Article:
xml:space="preserve">
xml:space="preserve">
Advertisement
Advertisement

'Rain tax' repeal makes for a stronger law

With the end of Maryland's legislative session and the passage of SB 863, which repealed the Republican dubbed "rain tax" (properly, the stormwater remediation fee), many believed that protection for the Chesapeake Bay against pollution might have diminished ("Repeal of 'rain tax' requirement yet to trickle down to most area homeowners," April 19). However, Environment Maryland and other environmental groups alike are excited that the repeal may have actually made stronger efforts to protect the bay.

It is important to note that the so-called "rain tax" was never a tax on rain itself, but rather a fee to enable the remediation of polluted runoff rainwater before it enters the Chesapeake Bay. It was a fee that would allow Marylanders to continue basking in the resources the bay offers them — whether recreational or nutritional. Dubbing the fee a tax was a strategic ploy — successful nonetheless — to create political opposition.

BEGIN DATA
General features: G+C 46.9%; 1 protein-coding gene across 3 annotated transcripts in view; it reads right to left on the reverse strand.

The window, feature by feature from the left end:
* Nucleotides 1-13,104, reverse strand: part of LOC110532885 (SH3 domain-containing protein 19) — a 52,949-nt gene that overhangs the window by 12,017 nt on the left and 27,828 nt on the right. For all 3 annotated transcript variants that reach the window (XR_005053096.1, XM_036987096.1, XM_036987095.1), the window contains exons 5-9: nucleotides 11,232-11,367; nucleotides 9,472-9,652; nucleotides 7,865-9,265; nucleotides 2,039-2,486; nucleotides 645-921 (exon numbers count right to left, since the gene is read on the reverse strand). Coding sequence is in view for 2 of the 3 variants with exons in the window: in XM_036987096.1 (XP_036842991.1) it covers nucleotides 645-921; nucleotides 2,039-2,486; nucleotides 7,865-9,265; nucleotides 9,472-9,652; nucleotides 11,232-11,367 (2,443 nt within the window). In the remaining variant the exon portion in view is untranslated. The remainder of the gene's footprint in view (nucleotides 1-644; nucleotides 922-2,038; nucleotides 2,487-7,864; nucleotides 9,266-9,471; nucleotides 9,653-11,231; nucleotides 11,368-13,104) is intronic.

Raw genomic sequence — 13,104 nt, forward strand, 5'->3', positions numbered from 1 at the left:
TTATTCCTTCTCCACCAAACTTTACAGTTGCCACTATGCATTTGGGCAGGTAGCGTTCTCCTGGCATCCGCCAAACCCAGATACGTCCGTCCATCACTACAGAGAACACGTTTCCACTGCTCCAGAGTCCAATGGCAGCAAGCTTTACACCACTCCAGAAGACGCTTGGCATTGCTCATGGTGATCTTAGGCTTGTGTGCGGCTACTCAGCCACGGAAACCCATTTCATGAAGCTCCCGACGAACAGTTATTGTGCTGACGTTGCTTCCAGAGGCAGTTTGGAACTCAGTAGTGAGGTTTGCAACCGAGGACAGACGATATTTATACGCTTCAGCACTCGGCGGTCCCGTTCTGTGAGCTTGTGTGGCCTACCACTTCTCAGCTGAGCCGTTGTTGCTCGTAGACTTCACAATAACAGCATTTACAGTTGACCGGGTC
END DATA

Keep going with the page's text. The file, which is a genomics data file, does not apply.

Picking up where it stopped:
Advertisement

However, our cherished Chesapeake Bay was not left unprotected. SB 863 requires 10 jurisdictions to set up plans to meet stormwater remediation goals, which if not met will lead to the jurisdiction being subjected to penalties. By repealing the stormwater remediation fee requirement our legislators have pushed Maryland one step closer to cleaning it's waters and becoming a strong leader in environmental protection.

Jefferson Riera

Advertisement
Advertisement
Advertisement
Advertisement
Advertisement
Advertisement
Advertisement